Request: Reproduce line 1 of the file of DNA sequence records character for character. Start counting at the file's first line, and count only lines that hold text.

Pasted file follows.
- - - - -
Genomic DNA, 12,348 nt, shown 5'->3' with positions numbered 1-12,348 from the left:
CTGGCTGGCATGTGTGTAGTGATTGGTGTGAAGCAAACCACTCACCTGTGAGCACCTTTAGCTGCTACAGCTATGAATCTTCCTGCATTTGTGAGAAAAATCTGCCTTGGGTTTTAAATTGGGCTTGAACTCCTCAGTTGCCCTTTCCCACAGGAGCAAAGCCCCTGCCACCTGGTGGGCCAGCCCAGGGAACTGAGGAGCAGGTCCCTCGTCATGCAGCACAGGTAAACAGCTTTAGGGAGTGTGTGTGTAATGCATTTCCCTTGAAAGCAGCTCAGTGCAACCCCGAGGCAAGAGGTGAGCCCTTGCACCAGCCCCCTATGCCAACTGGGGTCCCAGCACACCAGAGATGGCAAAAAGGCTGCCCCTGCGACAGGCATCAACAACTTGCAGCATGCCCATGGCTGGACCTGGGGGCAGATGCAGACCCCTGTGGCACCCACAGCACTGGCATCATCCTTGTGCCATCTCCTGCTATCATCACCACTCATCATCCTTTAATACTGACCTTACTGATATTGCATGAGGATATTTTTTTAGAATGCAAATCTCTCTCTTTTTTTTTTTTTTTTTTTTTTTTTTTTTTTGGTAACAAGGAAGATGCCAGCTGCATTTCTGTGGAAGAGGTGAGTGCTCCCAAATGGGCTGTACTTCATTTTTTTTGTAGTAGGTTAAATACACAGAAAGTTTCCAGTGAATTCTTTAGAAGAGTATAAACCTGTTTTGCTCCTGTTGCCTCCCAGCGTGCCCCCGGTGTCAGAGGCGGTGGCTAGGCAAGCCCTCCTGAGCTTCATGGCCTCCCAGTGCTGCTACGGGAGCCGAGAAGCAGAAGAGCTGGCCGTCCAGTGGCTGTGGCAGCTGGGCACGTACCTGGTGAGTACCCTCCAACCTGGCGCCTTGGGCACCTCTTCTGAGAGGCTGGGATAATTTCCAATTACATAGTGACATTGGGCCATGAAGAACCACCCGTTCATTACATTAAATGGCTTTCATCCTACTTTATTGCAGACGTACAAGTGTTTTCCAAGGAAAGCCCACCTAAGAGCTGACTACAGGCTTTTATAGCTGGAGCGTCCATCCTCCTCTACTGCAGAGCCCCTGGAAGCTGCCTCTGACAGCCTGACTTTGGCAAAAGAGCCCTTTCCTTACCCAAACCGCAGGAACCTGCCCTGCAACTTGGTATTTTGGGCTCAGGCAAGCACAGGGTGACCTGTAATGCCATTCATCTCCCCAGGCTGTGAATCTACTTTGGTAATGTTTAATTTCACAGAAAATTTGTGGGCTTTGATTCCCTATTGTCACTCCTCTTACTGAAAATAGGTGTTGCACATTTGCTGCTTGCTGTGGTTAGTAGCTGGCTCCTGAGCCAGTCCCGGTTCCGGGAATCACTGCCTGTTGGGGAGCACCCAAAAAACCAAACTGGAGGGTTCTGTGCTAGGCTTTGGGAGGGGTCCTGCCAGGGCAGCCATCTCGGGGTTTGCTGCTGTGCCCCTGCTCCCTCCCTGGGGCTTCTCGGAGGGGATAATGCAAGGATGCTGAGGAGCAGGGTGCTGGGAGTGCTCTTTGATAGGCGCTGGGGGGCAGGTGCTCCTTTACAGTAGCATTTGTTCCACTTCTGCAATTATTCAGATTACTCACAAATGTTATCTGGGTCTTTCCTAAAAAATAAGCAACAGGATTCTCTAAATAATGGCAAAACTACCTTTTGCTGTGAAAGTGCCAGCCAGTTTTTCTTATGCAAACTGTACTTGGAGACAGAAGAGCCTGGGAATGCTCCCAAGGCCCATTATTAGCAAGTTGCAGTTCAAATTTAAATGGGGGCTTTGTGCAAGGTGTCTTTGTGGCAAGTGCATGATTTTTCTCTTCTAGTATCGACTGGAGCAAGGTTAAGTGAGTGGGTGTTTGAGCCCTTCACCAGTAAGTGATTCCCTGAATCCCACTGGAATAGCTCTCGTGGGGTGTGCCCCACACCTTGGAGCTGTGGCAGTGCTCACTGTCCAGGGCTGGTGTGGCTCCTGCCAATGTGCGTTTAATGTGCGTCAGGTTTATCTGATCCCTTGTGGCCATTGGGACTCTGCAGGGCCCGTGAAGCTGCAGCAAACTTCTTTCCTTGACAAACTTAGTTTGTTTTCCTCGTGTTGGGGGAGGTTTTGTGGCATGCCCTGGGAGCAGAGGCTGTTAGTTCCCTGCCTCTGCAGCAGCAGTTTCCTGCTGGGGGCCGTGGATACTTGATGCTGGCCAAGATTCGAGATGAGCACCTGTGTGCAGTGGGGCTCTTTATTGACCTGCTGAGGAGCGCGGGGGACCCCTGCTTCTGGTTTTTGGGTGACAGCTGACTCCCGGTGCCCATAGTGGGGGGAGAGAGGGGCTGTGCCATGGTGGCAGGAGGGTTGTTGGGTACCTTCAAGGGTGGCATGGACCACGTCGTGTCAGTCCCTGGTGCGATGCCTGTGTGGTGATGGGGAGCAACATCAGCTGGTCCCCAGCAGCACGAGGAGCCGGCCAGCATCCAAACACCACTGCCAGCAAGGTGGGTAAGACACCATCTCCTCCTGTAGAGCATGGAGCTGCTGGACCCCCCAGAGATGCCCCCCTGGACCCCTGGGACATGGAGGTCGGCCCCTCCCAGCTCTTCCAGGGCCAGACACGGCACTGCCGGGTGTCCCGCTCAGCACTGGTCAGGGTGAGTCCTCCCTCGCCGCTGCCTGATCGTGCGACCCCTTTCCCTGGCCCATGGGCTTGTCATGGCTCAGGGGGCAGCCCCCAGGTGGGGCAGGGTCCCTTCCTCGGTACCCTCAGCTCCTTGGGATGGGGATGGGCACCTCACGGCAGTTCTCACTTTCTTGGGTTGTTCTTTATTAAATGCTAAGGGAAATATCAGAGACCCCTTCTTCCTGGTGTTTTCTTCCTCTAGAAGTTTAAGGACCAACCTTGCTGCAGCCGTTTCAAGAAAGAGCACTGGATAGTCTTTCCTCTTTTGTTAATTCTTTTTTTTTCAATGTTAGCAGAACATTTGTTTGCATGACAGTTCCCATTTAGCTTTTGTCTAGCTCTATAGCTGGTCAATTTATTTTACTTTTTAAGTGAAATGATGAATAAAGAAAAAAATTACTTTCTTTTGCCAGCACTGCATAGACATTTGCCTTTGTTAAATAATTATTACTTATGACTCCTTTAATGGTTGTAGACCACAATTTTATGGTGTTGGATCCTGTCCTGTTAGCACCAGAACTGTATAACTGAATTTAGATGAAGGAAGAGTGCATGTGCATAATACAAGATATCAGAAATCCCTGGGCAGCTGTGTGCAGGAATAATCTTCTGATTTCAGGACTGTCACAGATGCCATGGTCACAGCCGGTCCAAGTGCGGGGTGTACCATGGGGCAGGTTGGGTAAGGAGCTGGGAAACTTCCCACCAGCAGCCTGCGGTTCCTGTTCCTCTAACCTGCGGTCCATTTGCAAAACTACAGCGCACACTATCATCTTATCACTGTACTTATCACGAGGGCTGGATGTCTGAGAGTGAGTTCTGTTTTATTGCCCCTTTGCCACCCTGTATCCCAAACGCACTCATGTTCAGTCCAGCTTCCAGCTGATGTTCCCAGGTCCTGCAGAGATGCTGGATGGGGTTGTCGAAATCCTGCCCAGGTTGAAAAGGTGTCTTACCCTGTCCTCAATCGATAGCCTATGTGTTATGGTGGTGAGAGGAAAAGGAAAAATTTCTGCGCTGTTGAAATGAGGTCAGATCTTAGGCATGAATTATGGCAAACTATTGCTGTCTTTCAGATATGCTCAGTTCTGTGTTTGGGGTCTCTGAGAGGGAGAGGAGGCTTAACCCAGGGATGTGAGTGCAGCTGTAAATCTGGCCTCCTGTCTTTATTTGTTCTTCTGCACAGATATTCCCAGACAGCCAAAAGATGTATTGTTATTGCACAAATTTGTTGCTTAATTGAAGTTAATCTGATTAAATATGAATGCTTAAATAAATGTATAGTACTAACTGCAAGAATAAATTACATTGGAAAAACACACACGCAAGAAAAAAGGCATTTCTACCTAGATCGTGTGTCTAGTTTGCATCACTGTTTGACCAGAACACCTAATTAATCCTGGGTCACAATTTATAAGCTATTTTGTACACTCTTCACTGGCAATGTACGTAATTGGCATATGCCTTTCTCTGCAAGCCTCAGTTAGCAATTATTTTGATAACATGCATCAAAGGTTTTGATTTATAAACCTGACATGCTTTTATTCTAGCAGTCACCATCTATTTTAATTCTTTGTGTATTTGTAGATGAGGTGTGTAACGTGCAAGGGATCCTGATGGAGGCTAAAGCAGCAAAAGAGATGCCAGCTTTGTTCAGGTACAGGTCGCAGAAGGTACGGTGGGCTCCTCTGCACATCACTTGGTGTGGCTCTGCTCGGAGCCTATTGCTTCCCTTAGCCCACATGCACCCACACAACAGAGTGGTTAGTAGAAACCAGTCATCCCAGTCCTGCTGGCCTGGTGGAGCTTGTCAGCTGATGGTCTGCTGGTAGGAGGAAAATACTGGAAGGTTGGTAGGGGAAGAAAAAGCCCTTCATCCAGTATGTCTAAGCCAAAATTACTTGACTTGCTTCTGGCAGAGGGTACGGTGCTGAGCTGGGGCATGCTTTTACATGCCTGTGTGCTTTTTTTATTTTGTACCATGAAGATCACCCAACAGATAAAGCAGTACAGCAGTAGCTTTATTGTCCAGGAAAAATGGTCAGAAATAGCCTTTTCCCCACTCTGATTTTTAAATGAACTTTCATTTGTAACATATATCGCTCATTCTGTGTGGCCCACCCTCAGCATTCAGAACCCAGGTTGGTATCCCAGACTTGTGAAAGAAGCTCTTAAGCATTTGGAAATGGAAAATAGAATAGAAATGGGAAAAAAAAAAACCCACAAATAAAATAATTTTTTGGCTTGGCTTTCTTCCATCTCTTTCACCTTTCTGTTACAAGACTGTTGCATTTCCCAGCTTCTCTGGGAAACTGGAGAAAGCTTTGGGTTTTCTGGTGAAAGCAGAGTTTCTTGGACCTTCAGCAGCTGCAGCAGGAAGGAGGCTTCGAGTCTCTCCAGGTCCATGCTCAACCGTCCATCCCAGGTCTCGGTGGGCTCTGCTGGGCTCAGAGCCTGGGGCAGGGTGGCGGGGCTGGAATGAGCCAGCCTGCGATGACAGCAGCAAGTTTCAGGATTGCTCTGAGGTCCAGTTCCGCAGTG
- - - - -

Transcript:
Genomic DNA, 12,348 nt, shown 5'->3' with positions numbered 1-12,348 from the left: